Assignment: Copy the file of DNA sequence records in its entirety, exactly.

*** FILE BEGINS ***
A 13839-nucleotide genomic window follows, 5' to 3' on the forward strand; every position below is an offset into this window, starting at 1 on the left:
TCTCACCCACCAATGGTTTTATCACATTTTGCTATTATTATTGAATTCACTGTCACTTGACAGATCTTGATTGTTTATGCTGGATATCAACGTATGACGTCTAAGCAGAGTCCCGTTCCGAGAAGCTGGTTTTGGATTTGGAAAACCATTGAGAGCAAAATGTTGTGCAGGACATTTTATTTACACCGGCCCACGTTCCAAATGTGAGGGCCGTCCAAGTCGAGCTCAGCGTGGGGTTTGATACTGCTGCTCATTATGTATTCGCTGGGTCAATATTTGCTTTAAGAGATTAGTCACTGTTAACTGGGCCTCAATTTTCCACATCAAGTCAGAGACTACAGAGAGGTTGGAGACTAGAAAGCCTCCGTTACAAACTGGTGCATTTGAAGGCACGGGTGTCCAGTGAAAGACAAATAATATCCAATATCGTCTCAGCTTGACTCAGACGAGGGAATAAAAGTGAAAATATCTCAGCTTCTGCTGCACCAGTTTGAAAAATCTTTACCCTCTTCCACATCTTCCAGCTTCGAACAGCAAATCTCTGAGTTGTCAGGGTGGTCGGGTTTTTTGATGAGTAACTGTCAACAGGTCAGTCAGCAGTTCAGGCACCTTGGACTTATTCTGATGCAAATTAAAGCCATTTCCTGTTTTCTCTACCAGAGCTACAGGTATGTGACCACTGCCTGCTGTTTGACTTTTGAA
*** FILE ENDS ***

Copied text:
A 13839-nucleotide genomic window follows, 5' to 3' on the forward strand; every position below is an offset into this window, starting at 1 on the left:
TCTCACCCACCAATGGTTTTATCACATTTTGCTATTATTATTGAATTCACTGTCACTTGACAGATCTTGATTGTTTATGCTGGATATCAACGTATGACGTCTAAGCAGAGTCCCGTTCCGAGAAGCTGGTTTTGGATTTGGAAAACCATTGAGAGCAAAATGTTGTGCAGGACATTTTATTTACACCGGCCCACGTTCCAAATGTGAGGGCCGTCCAAGTCGAGCTCAGCGTGGGGTTTGATACTGCTGCTCATTATGTATTCGCTGGGTCAATATTTGCTTTAAGAGATTAGTCACTGTTAACTGGGCCTCAATTTTCCACATCAAGTCAGAGACTACAGAGAGGTTGGAGACTAGAAAGCCTCCGTTACAAACTGGTGCATTTGAAGGCACGGGTGTCCAGTGAAAGACAAATAATATCCAATATCGTCTCAGCTTGACTCAGACGAGGGAATAAAAGTGAAAATATCTCAGCTTCTGCTGCACCAGTTTGAAAAATCTTTACCCTCTTCCACATCTTCCAGCTTCGAACAGCAAATCTCTGAGTTGTCAGGGTGGTCGGGTTTTTTGATGAGTAACTGTCAACAGGTCAGTCAGCAGTTCAGGCACCTTGGACTTATTCTGATGCAAATTAAAGCCATTTCCTGTTTTCTCTACCAGAGCTACAGGTATGTGACCACTGCCTGCTGTTTGACTTTTGAA